One of the great things about being an indie author and publisher is the great community of like-minded people I get to talk to. As with any group, there are a few bad apples out there, but for the most part, my fellow authors are terrific people, and would far rather support each other than drag each other down in order to climb to the top. The prevailing attitude is that a rising tide floats all boats, and that readers devour books far faster than we can put them out—so why not help each other?
It’s my turn to do the same, and at the same time hopefully introduce my readers to some new authors they might enjoy. I’ll be reviewing some of the indie authors, not with a view to rating them, but to give you an idea of what their books are like so you can decide whether or not you want to give them a try. A lot of the books will be free, as a common marketing tactic for indie authors is to get the first book of a series into as many hands as possible, and hope that enough readers will enjoy it enough to buy the rest.
My first review is of J. F. Mehentee’s “Hotsuka’s Story,” book one of his “Dragon Pearl” series.
Imagine that you’re a god, or at least a being so superior to humans as makes no difference, with powers of creativity, knowledge, and movement to rival that of any being in the universe. Now suppose that you are punished for certain transgressions by being forced to live as a human, with all the limitations of sense and ability that entails.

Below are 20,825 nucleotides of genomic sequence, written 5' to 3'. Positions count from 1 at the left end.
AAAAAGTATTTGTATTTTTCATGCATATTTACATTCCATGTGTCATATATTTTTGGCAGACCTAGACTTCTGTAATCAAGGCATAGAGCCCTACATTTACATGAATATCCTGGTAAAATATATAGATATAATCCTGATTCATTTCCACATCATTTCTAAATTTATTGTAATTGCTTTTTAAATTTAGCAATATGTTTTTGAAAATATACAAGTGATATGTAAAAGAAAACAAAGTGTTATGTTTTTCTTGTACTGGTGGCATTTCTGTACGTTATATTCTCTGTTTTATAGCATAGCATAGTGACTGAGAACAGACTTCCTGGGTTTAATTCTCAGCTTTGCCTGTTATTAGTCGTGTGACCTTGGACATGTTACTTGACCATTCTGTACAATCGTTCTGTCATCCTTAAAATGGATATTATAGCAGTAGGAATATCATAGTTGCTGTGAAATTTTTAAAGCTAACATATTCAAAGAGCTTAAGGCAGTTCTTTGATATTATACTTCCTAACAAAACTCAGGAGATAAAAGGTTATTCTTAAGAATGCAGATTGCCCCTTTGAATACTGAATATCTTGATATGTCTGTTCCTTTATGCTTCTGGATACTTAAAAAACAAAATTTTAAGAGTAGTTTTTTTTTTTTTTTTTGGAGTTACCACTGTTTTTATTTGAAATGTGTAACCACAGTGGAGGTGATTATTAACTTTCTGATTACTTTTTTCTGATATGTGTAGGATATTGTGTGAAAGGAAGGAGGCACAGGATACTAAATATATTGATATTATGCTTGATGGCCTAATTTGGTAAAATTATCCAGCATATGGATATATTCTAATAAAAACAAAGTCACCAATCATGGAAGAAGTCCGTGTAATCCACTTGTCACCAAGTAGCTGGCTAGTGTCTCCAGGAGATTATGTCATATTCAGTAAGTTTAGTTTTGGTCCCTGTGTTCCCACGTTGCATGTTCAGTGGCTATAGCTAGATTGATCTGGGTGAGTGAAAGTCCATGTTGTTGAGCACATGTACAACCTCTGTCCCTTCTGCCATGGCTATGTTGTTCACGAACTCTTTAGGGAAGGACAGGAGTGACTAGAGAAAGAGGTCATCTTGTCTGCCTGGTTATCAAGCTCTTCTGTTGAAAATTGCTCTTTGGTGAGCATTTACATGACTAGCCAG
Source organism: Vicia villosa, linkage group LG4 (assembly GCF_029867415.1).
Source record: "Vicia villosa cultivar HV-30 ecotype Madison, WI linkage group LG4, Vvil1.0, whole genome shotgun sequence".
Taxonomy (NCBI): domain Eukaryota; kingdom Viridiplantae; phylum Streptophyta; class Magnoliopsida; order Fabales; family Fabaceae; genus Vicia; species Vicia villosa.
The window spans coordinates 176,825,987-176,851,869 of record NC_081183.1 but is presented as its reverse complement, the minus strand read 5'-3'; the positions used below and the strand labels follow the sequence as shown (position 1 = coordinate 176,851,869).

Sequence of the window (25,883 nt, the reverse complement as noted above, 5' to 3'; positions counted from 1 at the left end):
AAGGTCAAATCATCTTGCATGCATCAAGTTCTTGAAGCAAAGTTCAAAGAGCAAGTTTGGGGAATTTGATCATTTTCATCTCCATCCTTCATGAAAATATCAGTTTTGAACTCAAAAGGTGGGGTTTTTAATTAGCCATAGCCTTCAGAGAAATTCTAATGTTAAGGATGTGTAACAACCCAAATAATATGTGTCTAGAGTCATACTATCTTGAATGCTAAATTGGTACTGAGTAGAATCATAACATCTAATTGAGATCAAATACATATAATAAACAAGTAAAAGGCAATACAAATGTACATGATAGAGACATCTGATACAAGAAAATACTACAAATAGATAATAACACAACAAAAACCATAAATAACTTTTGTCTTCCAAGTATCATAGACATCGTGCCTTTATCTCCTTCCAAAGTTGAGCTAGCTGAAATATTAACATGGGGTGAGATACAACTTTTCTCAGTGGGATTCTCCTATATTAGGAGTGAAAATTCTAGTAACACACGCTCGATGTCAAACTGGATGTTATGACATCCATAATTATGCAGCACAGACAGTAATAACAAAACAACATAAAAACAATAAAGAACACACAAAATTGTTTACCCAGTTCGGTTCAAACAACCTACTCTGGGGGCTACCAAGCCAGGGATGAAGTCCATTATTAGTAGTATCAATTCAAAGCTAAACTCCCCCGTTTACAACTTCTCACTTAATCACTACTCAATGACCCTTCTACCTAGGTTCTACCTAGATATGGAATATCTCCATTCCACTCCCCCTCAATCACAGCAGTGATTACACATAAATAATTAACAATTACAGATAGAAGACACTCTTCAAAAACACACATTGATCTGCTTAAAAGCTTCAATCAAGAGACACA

Who wouldn’t feel trapped by such a turn of events? Yet this is Hotsuka’s fate, and he soon finds himself being used as a pawn by the most powerful member’s of his race, for reasons he can’t quite fathom. Slowly, he learns that he retained one power, one he never suspected he had previously: the power to bring about the existence of a new race, one with the strength to overcome the corruption of its predecessor.
This is not your typical fantasy story. A British ex-pat, Mehentee calls upon his Asian heritage to weave a tale that is at once both foreign and familiar. In place of terrestrial urgency, the reader senses great cosmic powers maneuvering around a lonely, central figure trying to find his place in a vast universe he can no longer understand–an oddly human problem for such a being!
The story unfolds over the course of decades, and depends less on frenetic action than on a compelling and potent unveiling of truths. If you enjoy fantasy with an Asian flair, especially one with a bent toward myths and legends, give Hotsuka’s Story a try. It’s free on Amazon as of November 2018.